Julia Olff:

I appreciate that. I have also relied on Patient Power Programs during this time, and have watched a number of them. I'm always very, very appreciative, especially of interviews with MPN experts, and learning more about what they're learning about the disease.

Ned Weinshenker:

Oh, I agree. I've watched many of those, and I'm also on a committee at the MPN Foundationm and we had a meeting recently talking about a network to follow the research that's going on and predicting prognosis for these diseases, because right now it's very, very difficult, because no-one fully understands what all the mutation data means.

I've actually created a spreadsheet of my own data of from multiple bone marrow biopsies, and I'm trying to make sense of it and look at the changes over time, of the mutations.

Julia Olff:

You're talking about of your own bone marrow biopsies you're looking at then?

Ned Weinshenker:

Yeah. Yeah.

Julia Olff:

Interesting.

Ned Weinshenker:

And I do a lot of reading up. My background is a chemist, and I worked in the pharmaceutical industry for years and involved in clinical trials. So I kind of have an out-of-body experience looking at my own data from a clinical standpoint.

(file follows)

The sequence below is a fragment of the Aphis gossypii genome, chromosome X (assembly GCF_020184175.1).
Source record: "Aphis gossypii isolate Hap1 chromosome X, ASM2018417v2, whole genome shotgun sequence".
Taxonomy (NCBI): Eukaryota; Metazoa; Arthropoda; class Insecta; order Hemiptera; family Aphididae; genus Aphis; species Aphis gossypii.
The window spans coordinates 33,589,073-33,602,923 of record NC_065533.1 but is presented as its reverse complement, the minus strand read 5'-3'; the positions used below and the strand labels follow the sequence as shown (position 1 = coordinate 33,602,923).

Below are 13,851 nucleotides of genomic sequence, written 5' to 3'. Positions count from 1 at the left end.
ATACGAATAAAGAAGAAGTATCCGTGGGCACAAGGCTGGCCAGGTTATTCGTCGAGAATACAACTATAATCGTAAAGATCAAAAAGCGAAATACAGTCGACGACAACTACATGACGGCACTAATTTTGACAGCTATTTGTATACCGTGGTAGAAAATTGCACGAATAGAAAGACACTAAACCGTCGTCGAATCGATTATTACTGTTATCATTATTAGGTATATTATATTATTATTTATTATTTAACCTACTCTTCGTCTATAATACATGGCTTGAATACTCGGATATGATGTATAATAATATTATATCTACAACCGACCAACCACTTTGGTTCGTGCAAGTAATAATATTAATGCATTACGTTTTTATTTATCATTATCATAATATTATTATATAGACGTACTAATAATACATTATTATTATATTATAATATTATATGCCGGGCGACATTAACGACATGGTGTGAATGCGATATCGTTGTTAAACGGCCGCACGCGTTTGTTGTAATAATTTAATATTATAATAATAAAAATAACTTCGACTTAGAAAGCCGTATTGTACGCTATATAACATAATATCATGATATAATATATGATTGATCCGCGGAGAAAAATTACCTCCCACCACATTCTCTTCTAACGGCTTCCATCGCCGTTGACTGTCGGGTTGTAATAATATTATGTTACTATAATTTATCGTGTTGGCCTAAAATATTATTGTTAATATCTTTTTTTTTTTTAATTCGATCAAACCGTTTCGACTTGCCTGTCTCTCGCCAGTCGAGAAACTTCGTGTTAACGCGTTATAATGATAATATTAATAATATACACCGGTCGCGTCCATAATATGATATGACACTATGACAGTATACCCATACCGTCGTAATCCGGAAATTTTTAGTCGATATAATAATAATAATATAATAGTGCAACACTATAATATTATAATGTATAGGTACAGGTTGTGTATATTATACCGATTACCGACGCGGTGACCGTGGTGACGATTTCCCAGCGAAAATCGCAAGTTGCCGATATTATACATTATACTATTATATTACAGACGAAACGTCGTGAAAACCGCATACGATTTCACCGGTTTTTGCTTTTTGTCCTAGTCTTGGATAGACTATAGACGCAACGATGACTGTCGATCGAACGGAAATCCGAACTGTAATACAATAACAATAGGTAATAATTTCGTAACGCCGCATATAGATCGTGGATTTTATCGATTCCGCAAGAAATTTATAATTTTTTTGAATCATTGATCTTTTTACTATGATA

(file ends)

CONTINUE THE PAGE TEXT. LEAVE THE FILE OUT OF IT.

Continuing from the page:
Julia Olff:

I so understand that. Yeah. Yeah. Go ahead.

Ned Weinshenker:

I do all kinds of graphs and stuff that I show my doctors.

Julia Olff:

That's great, and that's another way you're empowering yourself, with all of your knowledge about yourself.

I was a hospital administrator, and I'm a health educator. So I, like you, but with a slightly different mindset. I'm always thinking about the patient experience, the process, what it's like to be in the clinical setting, and I'm always thinking about ways of making it better. But like everyone else, I have put off all my appointments. For me, thankfully, my next appointment isn't until late June with my MPN expert. We'll see what happens by then.

For me, and perhaps others, I feel like one of the many benefits, I suppose, of being older, one is being here, but two is getting some sort of sense of perspective of, "This too shall pass." Hopefully we'll get to the other side. Things may be different, but we'll get there.